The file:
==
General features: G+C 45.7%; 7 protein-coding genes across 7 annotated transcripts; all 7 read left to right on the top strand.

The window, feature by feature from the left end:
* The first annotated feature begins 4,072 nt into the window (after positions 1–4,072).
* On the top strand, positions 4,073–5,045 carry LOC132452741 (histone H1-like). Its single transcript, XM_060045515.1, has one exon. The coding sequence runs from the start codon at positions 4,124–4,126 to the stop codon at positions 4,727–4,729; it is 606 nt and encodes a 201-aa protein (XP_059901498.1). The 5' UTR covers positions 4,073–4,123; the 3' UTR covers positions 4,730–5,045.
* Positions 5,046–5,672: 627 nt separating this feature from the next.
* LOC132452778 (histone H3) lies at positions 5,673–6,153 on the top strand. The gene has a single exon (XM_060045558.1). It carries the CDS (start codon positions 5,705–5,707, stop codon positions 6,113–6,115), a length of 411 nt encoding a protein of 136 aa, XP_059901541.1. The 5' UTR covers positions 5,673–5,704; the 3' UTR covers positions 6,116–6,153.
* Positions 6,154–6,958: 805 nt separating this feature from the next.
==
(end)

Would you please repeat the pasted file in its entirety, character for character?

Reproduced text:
General features: G+C 45.7%; 7 protein-coding genes across 7 annotated transcripts; all 7 read left to right on the top strand.

The window, feature by feature from the left end:
* The first annotated feature begins 4,072 nt into the window (after positions 1–4,072).
* On the top strand, positions 4,073–5,045 carry LOC132452741 (histone H1-like). Its single transcript, XM_060045515.1, has one exon. The coding sequence runs from the start codon at positions 4,124–4,126 to the stop codon at positions 4,727–4,729; it is 606 nt and encodes a 201-aa protein (XP_059901498.1). The 5' UTR covers positions 4,073–4,123; the 3' UTR covers positions 4,730–5,045.
* Positions 5,046–5,672: 627 nt separating this feature from the next.
* LOC132452778 (histone H3) lies at positions 5,673–6,153 on the top strand. The gene has a single exon (XM_060045558.1). It carries the CDS (start codon positions 5,705–5,707, stop codon positions 6,113–6,115), a length of 411 nt encoding a protein of 136 aa, XP_059901541.1. The 5' UTR covers positions 5,673–5,704; the 3' UTR covers positions 6,116–6,153.
* Positions 6,154–6,958: 805 nt separating this feature from the next.